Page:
Many ISPs are requiring SSL and a password to connect and send mail. This how to shows how to set up your sendmail server to use SSL with a password for connecting and sending mail through your ISP.
I set this up on a CentOS 5.2 virtual machine. You should have the following packages installed:
First let’s generate our self signed certificate. Be sure and use the FQDN of your server for the machine name.
umask 77 ; \
PEM1=`/bin/mktemp /tmp/openssl.XXXXXX` ; \
PEM2=`/bin/mktemp /tmp/openssl.XXXXXX` ; \
/usr/bin/openssl req -utf8 -newkey rsa:1024 -keyout $PEM1 -nodes -x509 -days 365 -out $PEM2 -set_serial 0 ; \
cat $PEM1 > test.pem ; \
echo "" >> test.pem ; \
cat $PEM2 >> test.pem ; \
rm -f $PEM1 $PEM2
Generating a 1024 bit RSA private key
writing new private key to '/tmp/openssl.wc3819'
You are about to be asked to enter information that will be incorporated
into your certificate request.
What you are about to enter is what is called a Distinguished Name or a DN.
There are quite a few fields but you can leave some blank
For some fields there will be a default value,
If you enter '.', the field will be left blank.
Country Name (2 letter code) [GB]:US
State or Province Name (full name) [Berkshire]:AZ
Locality Name (eg, city) [Newbury]:Tempe
Organization Name (eg, company) [My Company Ltd]:Self
Organizational Unit Name (eg, section) :
Common Name (eg, your name or your server's hostname) :mail.home.local
Email Address :email@example.com
Next we need to make some edits to the sendmail.mc file. cd to /etc/mail and open the file with your favourite editor. The following lines should be edited or added to match your configuration and/or connection information to your ISP. Note that dnl at the front of a line indicates a comment. This should be removed from the beginning of any lines that are edited.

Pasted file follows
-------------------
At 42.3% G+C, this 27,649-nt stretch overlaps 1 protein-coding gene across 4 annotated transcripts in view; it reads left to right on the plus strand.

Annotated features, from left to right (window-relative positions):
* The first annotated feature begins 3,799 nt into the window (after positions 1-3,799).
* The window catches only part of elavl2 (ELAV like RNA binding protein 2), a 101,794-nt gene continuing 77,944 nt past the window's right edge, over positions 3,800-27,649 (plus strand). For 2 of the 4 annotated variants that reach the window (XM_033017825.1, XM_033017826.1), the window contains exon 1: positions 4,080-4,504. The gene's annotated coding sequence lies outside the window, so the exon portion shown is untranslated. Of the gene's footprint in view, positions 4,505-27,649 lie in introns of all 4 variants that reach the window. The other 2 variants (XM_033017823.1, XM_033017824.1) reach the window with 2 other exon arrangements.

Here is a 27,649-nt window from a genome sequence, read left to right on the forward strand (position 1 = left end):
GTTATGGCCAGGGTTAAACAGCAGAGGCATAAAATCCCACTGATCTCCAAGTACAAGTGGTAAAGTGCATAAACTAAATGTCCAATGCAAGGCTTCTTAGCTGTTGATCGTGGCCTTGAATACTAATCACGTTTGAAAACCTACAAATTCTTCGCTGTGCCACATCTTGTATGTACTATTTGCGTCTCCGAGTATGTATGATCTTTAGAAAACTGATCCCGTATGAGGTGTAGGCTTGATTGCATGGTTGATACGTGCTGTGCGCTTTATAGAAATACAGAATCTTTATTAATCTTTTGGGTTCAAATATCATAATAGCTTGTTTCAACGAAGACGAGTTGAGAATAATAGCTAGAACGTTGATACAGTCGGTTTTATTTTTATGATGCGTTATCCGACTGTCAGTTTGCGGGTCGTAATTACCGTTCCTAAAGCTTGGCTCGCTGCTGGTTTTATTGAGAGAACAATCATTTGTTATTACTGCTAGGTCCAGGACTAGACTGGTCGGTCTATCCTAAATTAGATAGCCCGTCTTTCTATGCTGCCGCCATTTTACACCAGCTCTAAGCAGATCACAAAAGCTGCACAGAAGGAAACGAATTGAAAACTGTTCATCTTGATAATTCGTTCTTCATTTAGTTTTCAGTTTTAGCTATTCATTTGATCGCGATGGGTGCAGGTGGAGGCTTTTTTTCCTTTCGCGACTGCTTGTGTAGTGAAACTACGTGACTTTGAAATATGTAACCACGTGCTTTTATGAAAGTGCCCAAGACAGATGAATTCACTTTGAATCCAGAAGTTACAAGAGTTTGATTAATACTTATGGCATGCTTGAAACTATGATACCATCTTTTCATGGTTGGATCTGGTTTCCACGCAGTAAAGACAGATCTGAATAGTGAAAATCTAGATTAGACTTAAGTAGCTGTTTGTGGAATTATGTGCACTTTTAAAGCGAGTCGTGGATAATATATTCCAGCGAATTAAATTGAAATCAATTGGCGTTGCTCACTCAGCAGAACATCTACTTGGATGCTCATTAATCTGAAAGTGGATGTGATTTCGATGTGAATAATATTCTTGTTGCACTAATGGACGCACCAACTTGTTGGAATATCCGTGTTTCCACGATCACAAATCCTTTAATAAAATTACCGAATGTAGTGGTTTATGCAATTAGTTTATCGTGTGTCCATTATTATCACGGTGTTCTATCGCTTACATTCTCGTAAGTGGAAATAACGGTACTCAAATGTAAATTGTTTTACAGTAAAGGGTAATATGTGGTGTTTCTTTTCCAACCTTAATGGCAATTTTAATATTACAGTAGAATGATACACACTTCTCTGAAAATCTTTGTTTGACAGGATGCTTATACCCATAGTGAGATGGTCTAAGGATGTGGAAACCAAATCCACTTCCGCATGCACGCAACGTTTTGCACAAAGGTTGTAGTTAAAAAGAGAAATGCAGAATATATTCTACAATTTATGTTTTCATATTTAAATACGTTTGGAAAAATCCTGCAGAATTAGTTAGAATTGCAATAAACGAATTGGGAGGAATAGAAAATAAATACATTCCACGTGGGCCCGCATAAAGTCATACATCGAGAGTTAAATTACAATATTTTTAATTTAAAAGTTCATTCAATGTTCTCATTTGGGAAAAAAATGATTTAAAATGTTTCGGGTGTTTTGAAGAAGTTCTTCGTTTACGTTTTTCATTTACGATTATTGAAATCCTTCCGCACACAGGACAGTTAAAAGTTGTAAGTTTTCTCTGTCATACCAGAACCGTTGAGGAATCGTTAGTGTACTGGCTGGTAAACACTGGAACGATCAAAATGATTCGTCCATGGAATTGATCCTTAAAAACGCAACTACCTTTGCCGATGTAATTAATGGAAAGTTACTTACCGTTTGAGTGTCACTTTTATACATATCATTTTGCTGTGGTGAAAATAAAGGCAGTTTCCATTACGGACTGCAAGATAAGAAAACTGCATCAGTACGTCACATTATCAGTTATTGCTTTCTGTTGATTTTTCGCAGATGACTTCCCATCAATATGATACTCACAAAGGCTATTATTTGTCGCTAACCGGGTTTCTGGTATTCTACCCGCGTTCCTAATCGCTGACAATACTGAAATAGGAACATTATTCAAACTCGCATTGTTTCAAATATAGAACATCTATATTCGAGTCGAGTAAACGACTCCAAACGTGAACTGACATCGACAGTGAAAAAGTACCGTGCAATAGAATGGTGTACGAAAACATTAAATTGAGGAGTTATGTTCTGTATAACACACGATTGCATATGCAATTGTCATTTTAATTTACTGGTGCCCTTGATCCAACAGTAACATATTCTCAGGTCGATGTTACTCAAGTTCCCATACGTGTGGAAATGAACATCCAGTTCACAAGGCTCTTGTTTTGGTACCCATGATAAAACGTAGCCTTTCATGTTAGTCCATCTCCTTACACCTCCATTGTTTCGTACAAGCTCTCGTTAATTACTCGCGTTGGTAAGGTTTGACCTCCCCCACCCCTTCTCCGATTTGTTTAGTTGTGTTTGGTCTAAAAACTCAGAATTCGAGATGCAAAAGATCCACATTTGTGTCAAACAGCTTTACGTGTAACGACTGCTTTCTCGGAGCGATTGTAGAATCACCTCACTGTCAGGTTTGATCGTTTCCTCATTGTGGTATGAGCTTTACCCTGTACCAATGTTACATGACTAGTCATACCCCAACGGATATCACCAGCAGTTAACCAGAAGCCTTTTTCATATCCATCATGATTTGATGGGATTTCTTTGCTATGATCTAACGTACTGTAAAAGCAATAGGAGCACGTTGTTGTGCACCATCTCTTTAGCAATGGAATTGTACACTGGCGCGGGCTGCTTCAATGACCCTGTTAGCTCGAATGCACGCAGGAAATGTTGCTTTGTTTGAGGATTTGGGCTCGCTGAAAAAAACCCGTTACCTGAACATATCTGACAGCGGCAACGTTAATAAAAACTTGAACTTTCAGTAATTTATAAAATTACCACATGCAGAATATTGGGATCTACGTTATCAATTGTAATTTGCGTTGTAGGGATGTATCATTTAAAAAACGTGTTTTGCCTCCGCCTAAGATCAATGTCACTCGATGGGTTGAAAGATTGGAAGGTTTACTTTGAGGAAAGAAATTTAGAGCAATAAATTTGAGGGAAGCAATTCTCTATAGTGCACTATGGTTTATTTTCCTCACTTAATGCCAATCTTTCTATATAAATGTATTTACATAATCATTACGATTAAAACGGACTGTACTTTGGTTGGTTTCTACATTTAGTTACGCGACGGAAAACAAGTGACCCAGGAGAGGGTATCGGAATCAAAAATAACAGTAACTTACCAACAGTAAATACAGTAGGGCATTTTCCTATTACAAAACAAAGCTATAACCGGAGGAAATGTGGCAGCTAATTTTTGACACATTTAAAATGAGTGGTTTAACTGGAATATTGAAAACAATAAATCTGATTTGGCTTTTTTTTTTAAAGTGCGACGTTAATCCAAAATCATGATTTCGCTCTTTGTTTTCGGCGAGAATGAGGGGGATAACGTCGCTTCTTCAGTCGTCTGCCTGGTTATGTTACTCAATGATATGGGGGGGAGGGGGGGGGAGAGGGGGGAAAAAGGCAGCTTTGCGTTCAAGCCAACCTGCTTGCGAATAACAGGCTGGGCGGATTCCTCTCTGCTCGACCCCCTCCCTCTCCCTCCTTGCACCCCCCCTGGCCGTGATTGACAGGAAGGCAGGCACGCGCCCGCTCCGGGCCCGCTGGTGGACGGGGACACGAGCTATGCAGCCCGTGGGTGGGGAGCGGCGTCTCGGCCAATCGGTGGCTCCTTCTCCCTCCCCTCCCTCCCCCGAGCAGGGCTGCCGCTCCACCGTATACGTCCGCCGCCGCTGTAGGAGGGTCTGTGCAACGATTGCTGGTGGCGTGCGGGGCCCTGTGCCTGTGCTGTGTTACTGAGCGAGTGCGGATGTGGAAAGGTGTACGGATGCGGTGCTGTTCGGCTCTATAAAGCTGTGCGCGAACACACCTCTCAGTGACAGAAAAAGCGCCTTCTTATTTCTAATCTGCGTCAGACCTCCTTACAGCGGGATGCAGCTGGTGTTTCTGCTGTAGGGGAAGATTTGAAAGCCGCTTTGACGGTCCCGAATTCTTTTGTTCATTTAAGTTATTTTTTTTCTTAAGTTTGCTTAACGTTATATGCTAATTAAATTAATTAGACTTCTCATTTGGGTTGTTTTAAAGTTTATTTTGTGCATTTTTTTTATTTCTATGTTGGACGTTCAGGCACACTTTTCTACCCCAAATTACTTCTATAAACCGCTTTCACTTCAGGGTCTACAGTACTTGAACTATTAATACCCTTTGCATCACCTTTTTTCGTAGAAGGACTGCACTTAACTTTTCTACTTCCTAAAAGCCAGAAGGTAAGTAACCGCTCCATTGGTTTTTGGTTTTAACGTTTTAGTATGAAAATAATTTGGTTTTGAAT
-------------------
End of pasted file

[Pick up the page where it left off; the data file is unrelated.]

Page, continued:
define(`SMART_HOST', `smtp.att.yahoo.com')dnl <==put your ISP's smtp server here
TRUST_AUTH_MECH(`EXTERNAL DIGEST-MD5 CRAM-MD5 LOGIN PLAIN')dnl <==uncomment the next two lines and add the third line
define(`confAUTH_MECHANISMS', `EXTERNAL GSSAPI DIGEST-MD5 CRAM-MD5 LOGIN PLAIN')dnl
define(`confCACERT_PATH', `/etc/pki/tls/certs')dnl <==uncomment these 4 lines
DAEMON_OPTIONS(`Port=smtp, Name=MTA')dnl <==Remove the loopback address from this line
DAEMON_OPTIONS(`Port=smtps, Name=TLSMTA, M=s')dnl <==uncomment this line
Now we need to set up the login information for your ISP’s smtp server. In the /etc/mail directory perform the following:
chmod 700 auth
Add the following line to the client-info file:
AuthInfo:your.isp.net "U:root" "I:user" "P:password"
Repace user with your ISP username and password with your smtp password. Save and close the file and perform the following:
makemap hash client-info < client-info
chmod 600 client-info*
Now issue the following command so that everything is compile as sendmail likes it:
make -C /etc/mail
Last edit the following file and make sure that it contains the following two lines:
pwcheck_method:saslauthd <==make sure that these two lines are in the file
mech_list: plain login
If you are using tcpwrappers as I have suggested in the past add the following line to hosts.allow. Change the ip configuration to match your setup:
Now it’s time to test. Make sure that the correct services are running:
After starting check the log at /var/log/maillog. If you find any errors that contain `starttls’ then either something is wrong with the sendmail.pem file that you created or the saslauth daemon is not started. I had a situation once where something happened to the sendmail.pem file and recreating it solved the problem. Beyond that check your firewall, syntax in the sendmail.mc and hosts.allow and hosts.deny files.
Once everything is started cleanly open up your mail client. I used evolution for testing. Edit the preferences and use the settings for your sendmail server. For mine I used the IP address of the sendmail server, check “Server requires authentication”, set “Use secure connection” to SSL encryption and entered the user name that I use to login to the sendmail server. Note that this is not your ISP username.
Now you should be able to send a test message out through the internet and receive it back through your ISP’s pop server.